Taking young kids out to a restaurant is not for the faint of heart. I still vividly remember the first time I took my sons out to eat, by myself. Within minutes of arriving at the restaurant, with a 1 & 3-year-old, I was in a full-body sweat, swearing our family would never eat out in public again. Needless to say, our first public dining experience was an epic fail.

Kids are savages when they are born. Never in my life did I ever expect to say “spitting on the table is not appropriate” or “you never put your penis on your fork”. I have said these and so many other insanely ridiculous sentences relating to appropriate behaviour that you’d think I was raising barnyard animals. But our boys slowly morphed from livestock to humans and as they’ve matured we’ve expanded our forays into the world of fine dining.

When travelling, dining out ramps up to a level not experienced at home. Unless you are staying somewhere with a full kitchen – and you want to spend your holiday time preparing meals – you are going to eat out as a family. Trying new restaurants, and new cuisines is a highlight of any holiday. But over the years of travel, we’ve consciously adjusted our dining expectations based on what our kids can handle. The next time you are in California’s Palm Springs check out these 3 family-friendly restaurants:

The Tropical in Palm Springs

Photo credit: Melissa Vroon

The Tropical – I absolutely loved the fact that at The Tropical we could dine family style. Without fail, I’m the person at the table who can’t make a decision when it comes to ordering. It’s not because I can’t find something I like; it’s because I want to eat everything on the menu. Family-style dining allows for everyone to pick a few dishes and share. The majority of kids are ultra-picky eaters, by ordering a bunch of small plates you increase your chances of finding a dish your little one will devour. My taste buds highly recommend the Firecracker prawns, chilled blue crab and sushi rice stack, and crispy, boneless, Southern-fried chicken.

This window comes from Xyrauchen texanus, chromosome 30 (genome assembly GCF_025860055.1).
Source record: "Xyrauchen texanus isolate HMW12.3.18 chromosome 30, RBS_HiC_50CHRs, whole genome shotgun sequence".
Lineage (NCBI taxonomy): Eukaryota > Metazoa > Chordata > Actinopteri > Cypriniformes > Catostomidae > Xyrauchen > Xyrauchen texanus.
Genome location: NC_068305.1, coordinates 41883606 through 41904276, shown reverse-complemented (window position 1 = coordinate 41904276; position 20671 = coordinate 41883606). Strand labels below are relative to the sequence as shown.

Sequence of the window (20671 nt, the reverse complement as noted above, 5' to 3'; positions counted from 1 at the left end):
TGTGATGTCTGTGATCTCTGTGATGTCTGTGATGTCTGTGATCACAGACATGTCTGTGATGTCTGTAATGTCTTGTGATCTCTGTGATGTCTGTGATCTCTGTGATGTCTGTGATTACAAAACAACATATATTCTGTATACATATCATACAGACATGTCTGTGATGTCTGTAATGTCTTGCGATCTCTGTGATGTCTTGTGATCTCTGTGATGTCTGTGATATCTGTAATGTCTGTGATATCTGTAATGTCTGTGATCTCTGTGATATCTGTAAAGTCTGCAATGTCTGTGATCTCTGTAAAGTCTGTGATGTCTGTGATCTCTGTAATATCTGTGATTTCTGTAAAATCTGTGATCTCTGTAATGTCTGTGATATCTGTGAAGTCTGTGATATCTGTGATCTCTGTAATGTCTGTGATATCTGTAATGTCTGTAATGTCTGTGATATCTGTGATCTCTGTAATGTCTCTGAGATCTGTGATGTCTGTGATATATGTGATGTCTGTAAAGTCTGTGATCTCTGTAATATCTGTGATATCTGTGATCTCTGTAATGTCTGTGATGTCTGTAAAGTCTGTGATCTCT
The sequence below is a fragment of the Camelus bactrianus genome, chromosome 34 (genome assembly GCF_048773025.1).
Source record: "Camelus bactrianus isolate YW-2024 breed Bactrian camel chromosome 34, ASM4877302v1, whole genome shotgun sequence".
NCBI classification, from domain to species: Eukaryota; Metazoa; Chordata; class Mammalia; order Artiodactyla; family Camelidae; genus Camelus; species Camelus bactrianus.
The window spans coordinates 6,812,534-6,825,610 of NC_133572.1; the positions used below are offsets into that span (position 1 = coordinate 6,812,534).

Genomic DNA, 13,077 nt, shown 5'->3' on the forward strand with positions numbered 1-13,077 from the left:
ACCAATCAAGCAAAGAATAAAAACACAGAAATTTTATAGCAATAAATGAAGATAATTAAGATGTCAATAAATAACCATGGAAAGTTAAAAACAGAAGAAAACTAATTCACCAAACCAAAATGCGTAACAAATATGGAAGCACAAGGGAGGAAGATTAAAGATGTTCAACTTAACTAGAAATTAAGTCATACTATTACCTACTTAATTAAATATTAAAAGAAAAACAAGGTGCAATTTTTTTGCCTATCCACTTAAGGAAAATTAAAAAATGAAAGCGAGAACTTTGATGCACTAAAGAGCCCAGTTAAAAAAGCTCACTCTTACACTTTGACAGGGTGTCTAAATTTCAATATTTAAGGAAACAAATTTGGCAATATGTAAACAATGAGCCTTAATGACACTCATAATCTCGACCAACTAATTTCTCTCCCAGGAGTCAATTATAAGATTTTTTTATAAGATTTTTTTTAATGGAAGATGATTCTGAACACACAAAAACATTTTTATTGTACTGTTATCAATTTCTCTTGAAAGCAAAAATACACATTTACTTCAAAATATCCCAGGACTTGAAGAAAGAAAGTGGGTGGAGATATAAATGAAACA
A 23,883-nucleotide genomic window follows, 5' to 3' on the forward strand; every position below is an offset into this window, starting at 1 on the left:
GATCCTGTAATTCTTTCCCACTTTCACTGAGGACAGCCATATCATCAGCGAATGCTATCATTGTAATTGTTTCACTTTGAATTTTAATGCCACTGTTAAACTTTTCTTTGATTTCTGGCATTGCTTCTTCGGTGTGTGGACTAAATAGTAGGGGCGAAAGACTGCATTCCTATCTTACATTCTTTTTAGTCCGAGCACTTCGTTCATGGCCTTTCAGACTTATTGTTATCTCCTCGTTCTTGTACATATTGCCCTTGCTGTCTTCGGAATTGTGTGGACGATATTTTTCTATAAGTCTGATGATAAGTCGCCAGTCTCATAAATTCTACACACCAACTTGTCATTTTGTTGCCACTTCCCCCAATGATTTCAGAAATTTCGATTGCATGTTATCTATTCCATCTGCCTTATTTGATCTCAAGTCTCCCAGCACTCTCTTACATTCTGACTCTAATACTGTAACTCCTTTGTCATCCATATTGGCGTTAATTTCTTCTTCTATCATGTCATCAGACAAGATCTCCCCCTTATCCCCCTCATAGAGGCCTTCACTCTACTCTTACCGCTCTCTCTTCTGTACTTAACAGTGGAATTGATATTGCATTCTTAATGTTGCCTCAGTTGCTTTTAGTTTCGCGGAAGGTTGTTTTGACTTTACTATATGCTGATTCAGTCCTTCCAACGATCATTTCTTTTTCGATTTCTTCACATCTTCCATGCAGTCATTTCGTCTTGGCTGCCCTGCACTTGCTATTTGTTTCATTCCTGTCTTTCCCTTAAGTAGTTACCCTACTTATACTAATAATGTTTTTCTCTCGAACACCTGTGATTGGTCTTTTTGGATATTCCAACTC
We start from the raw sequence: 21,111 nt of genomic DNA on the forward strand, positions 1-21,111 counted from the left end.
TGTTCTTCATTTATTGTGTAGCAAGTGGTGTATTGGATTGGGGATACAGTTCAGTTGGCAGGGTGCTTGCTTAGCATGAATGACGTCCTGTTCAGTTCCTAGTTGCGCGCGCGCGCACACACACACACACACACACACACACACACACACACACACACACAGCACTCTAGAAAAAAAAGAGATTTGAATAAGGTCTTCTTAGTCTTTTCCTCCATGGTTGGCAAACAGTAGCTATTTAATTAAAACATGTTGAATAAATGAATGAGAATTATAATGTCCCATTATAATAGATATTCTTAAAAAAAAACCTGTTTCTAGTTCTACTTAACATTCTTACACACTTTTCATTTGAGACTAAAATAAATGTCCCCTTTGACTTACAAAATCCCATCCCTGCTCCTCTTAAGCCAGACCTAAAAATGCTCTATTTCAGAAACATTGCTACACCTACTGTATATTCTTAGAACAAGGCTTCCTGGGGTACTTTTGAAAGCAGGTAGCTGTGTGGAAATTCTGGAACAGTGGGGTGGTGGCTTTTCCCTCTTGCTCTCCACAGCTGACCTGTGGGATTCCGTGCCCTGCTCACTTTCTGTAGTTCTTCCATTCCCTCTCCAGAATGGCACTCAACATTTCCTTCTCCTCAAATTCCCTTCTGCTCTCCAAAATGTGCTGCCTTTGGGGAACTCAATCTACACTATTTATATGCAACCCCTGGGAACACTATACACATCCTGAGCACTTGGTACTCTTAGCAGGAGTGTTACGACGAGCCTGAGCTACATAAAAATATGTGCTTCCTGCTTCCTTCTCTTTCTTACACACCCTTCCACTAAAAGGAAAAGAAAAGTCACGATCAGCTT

Kaiser Grille in Palm Springs

Photo credit: Charity Quick, Melissa Vroon, Voula Martin

Kaiser Grille the most painful time during any meal for parents is that endlessly long lag between placing your order and the food arriving. That time lag could be a mere 30 seconds and it would still feel like a lifetime. Finding a restaurant that provides a distraction for the kids while waiting for the food to be made gets a big thumbs up from me. The food at the Kaiser Grille was super tasty and the fact that we could sit at our table and people-watch, count cars, and spot illuminated carriages made for a successful meal. Highlights of the meal we enjoyed at Kaiser Grille were: the fig, brie and arugula pizza, the crab cake, and the pannacotta. (FYI – the cocktails were incredibly tasty too!)

Chi Chi at the Avalon Hotel

Photo credit: Melissa Vroon

Chi Chi┬áThe dinner hour is always a bit riskier when dining with young kids. Not only are you more likely to attract glares from people who’ve forgotten what its like to have little ones, dinner falls at the point in the day when the chance of a meltdown skyrockets. Why not find a trendy/funky restaurant for breakfast or lunch? Everyone seems more tolerant of little kids during the daylight hours; the kids have more patience, and the venues are frequently less crowded. When we visited Chi Chi at the Avalon Hotel, there were a number of young kids successfully enjoying meals with their families. Highlights of the meal we enjoyed at Chi Chi are avocado toast with watermelon radish, the Wellness Beverages (think ultra healthy smoothies), and the apple sausage. A few months have passed since we were in Palm Springs and I still find myself daydreaming about the avocado toast at Chi Chi, it was divine.

No parent is going to say taking little kids to a restaurant is a relaxing and stress-free experience. But the dining experiences with your kids are only going to improve if you shove up your sleeves, wrangle those savage-beasts, and actually eat in a restaurant. Start with an early meal, start at a venue that welcomes kids, and go somewhere the kids will be entertained. It gets easier eventually…right?